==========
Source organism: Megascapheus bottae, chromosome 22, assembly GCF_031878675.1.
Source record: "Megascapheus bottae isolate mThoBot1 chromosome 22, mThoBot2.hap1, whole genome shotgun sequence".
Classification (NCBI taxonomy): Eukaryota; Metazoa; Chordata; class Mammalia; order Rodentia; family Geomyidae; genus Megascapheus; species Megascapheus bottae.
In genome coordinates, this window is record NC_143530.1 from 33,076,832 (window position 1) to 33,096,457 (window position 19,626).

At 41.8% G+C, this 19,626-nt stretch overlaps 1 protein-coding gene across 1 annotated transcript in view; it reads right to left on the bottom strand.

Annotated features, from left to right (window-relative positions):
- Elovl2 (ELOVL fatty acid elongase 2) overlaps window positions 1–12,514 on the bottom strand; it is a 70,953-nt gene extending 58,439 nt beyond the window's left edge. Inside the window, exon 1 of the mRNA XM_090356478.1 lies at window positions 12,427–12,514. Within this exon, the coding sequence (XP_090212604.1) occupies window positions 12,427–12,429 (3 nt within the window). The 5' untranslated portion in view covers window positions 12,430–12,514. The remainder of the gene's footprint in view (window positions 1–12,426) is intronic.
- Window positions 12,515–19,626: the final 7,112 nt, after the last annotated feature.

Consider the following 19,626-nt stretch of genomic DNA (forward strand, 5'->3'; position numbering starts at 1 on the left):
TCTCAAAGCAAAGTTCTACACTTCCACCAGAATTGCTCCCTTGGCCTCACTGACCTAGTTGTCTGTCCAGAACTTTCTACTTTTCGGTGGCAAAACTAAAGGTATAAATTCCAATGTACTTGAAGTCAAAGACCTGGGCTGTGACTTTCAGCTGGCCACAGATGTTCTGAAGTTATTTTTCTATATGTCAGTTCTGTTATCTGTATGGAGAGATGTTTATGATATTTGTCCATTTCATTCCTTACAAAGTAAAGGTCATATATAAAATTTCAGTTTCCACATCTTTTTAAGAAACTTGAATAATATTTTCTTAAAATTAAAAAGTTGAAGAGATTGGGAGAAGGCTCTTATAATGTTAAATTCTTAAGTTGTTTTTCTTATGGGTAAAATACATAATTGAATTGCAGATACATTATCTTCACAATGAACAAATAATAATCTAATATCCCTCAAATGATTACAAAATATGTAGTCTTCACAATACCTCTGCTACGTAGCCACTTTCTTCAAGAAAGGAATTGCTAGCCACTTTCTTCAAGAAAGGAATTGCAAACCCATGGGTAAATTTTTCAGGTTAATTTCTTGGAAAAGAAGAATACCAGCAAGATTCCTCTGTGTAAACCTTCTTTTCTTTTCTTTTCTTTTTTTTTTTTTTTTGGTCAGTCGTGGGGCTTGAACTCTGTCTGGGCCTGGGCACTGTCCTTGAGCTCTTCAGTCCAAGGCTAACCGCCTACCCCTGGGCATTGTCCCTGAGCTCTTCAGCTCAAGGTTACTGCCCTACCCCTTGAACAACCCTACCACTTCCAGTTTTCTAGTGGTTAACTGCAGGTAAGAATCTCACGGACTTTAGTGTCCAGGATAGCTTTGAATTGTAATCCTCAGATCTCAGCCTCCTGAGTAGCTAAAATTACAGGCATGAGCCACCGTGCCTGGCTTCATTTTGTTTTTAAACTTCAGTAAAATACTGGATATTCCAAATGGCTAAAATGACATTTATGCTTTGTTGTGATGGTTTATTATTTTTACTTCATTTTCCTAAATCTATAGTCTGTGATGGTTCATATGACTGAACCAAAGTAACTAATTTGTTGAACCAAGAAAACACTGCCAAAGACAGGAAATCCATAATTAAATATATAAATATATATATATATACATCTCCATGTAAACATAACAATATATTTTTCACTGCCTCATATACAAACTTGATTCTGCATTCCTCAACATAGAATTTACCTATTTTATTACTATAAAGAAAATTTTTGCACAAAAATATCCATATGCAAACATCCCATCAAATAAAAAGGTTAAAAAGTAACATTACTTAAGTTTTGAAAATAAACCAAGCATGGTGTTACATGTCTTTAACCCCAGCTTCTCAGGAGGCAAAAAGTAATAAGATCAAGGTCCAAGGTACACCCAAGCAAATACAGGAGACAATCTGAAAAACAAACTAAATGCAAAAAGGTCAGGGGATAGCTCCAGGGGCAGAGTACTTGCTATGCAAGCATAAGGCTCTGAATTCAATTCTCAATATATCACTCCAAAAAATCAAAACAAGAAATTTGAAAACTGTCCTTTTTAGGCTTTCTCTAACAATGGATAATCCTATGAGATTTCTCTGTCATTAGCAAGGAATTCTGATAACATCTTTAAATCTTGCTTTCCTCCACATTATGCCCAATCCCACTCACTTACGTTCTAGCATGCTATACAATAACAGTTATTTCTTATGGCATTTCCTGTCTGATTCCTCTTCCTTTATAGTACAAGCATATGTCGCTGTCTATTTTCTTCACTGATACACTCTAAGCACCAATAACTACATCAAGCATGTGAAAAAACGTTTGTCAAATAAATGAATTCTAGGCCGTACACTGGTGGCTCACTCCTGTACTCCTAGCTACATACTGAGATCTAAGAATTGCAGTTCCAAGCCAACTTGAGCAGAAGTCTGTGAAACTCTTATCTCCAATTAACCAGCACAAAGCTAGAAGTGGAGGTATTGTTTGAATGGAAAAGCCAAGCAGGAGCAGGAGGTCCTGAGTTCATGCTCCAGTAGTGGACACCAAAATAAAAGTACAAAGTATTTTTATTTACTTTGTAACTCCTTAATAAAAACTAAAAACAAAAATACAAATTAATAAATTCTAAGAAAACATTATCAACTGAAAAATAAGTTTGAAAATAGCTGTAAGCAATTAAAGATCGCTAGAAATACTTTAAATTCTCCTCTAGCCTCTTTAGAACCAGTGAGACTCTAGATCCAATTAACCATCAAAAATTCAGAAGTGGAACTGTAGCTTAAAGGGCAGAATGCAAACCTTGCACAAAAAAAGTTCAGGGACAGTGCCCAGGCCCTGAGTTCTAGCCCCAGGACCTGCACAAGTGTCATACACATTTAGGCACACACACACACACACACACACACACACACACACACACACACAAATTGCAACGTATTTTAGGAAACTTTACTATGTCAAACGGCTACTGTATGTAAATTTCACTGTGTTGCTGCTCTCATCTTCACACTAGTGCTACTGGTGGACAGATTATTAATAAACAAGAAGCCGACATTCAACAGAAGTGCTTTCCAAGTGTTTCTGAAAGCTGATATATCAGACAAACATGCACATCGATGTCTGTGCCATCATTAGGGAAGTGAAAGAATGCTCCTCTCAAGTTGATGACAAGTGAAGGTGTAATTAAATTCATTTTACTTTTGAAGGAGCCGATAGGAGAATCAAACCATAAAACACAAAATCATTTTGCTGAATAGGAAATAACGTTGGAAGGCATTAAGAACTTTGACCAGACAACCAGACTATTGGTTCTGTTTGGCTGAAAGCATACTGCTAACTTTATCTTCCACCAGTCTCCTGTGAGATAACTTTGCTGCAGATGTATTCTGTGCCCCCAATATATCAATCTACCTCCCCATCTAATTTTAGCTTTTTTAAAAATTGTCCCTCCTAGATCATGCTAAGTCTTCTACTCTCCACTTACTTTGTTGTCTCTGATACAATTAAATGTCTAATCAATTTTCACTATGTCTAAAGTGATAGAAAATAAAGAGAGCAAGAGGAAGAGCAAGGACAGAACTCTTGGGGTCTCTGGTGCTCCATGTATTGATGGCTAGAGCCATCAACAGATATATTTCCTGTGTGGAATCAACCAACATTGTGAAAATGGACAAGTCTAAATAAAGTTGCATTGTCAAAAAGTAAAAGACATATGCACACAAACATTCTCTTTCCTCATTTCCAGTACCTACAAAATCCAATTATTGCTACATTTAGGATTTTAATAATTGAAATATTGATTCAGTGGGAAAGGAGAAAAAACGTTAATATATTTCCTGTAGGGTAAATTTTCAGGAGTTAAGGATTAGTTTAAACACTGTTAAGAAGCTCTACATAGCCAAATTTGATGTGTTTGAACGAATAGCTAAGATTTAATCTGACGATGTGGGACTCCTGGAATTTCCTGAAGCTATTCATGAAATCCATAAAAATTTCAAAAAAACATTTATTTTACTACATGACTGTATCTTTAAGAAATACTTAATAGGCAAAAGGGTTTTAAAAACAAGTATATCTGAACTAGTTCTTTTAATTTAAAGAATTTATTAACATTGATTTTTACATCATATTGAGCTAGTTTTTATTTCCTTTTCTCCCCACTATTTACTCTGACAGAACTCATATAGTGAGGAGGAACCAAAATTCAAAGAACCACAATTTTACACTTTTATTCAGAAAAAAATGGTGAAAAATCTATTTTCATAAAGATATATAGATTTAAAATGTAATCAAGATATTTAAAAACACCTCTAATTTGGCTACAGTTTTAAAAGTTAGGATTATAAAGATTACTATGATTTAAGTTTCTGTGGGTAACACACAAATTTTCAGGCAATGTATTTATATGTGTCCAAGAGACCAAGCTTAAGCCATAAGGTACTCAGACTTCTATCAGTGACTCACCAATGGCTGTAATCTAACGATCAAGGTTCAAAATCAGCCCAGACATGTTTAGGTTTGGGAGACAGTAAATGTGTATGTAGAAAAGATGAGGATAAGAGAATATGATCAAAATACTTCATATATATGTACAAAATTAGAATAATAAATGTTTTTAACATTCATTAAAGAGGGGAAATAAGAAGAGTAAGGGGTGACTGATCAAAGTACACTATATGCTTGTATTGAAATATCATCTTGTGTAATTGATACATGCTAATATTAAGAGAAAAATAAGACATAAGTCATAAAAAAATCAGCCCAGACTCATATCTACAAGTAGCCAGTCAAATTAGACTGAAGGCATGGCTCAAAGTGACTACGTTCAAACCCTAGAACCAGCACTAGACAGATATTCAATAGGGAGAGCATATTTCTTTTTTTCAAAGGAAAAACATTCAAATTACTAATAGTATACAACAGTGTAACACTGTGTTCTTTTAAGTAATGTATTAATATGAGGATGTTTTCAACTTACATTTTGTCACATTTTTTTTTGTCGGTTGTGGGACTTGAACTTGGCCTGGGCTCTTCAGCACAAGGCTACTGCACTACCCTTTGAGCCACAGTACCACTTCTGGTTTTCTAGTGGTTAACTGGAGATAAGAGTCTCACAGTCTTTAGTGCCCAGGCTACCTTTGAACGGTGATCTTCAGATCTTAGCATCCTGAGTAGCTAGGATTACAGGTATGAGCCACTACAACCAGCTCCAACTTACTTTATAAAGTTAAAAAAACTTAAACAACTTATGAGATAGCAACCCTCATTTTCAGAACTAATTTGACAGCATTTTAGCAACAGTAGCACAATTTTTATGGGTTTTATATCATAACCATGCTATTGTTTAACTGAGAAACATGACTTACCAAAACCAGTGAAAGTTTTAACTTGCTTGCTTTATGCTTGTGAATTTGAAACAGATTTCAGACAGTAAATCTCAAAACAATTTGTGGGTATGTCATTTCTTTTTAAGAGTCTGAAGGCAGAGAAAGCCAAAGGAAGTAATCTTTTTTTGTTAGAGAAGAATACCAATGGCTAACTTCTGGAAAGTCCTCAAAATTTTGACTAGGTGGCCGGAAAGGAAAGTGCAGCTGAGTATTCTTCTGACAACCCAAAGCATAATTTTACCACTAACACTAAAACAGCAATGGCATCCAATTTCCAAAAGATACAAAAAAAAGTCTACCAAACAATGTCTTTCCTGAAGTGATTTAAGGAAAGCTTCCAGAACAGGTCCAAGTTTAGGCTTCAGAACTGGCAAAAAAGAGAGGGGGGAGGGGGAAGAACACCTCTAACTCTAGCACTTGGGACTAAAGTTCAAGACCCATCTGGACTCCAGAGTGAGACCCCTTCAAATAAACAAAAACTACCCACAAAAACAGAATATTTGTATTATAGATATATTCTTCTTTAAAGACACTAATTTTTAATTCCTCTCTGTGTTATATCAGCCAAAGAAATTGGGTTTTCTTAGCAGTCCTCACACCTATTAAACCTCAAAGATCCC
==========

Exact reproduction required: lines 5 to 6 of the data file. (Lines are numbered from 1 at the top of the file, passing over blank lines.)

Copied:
At 41.8% G+C, this 19,626-nt stretch overlaps 1 protein-coding gene across 1 annotated transcript in view; it reads right to left on the bottom strand.

Annotated features, from left to right (window-relative positions):